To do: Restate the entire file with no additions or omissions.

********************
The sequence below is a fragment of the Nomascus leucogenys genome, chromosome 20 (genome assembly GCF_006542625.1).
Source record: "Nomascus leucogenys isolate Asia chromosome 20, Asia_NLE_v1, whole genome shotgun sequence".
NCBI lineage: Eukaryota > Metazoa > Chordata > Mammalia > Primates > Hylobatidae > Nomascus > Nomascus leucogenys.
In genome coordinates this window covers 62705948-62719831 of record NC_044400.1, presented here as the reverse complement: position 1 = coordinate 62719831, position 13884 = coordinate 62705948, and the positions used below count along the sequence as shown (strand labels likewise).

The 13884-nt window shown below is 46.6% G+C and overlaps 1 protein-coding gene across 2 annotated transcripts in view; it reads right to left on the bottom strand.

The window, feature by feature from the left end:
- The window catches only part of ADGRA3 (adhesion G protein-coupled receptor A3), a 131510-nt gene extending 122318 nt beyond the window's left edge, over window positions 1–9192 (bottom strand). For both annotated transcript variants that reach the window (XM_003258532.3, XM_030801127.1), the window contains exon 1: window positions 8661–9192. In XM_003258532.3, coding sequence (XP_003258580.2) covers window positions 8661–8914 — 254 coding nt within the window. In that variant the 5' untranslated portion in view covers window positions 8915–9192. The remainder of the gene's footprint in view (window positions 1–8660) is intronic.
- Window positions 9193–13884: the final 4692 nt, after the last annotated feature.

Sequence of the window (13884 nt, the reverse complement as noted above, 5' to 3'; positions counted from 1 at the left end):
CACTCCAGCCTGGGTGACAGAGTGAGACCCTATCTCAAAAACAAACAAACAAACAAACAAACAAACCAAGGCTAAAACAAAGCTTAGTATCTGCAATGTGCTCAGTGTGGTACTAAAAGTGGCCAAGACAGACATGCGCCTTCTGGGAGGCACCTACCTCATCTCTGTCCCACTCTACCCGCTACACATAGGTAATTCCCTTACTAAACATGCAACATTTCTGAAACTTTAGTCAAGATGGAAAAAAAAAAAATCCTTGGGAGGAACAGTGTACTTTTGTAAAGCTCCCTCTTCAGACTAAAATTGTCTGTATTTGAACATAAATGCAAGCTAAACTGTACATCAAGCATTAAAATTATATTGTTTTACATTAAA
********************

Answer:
The sequence below is a fragment of the Nomascus leucogenys genome, chromosome 20 (genome assembly GCF_006542625.1).
Source record: "Nomascus leucogenys isolate Asia chromosome 20, Asia_NLE_v1, whole genome shotgun sequence".
NCBI lineage: Eukaryota > Metazoa > Chordata > Mammalia > Primates > Hylobatidae > Nomascus > Nomascus leucogenys.
In genome coordinates this window covers 62705948-62719831 of record NC_044400.1, presented here as the reverse complement: position 1 = coordinate 62719831, position 13884 = coordinate 62705948, and the positions used below count along the sequence as shown (strand labels likewise).

The 13884-nt window shown below is 46.6% G+C and overlaps 1 protein-coding gene across 2 annotated transcripts in view; it reads right to left on the bottom strand.

The window, feature by feature from the left end:
- The window catches only part of ADGRA3 (adhesion G protein-coupled receptor A3), a 131510-nt gene extending 122318 nt beyond the window's left edge, over window positions 1–9192 (bottom strand). For both annotated transcript variants that reach the window (XM_003258532.3, XM_030801127.1), the window contains exon 1: window positions 8661–9192. In XM_003258532.3, coding sequence (XP_003258580.2) covers window positions 8661–8914 — 254 coding nt within the window. In that variant the 5' untranslated portion in view covers window positions 8915–9192. The remainder of the gene's footprint in view (window positions 1–8660) is intronic.
- Window positions 9193–13884: the final 4692 nt, after the last annotated feature.

Sequence of the window (13884 nt, the reverse complement as noted above, 5' to 3'; positions counted from 1 at the left end):
CACTCCAGCCTGGGTGACAGAGTGAGACCCTATCTCAAAAACAAACAAACAAACAAACAAACAAACCAAGGCTAAAACAAAGCTTAGTATCTGCAATGTGCTCAGTGTGGTACTAAAAGTGGCCAAGACAGACATGCGCCTTCTGGGAGGCACCTACCTCATCTCTGTCCCACTCTACCCGCTACACATAGGTAATTCCCTTACTAAACATGCAACATTTCTGAAACTTTAGTCAAGATGGAAAAAAAAAAAATCCTTGGGAGGAACAGTGTACTTTTGTAAAGCTCCCTCTTCAGACTAAAATTGTCTGTATTTGAACATAAATGCAAGCTAAACTGTACATCAAGCATTAAAATTATATTGTTTTACATTAAA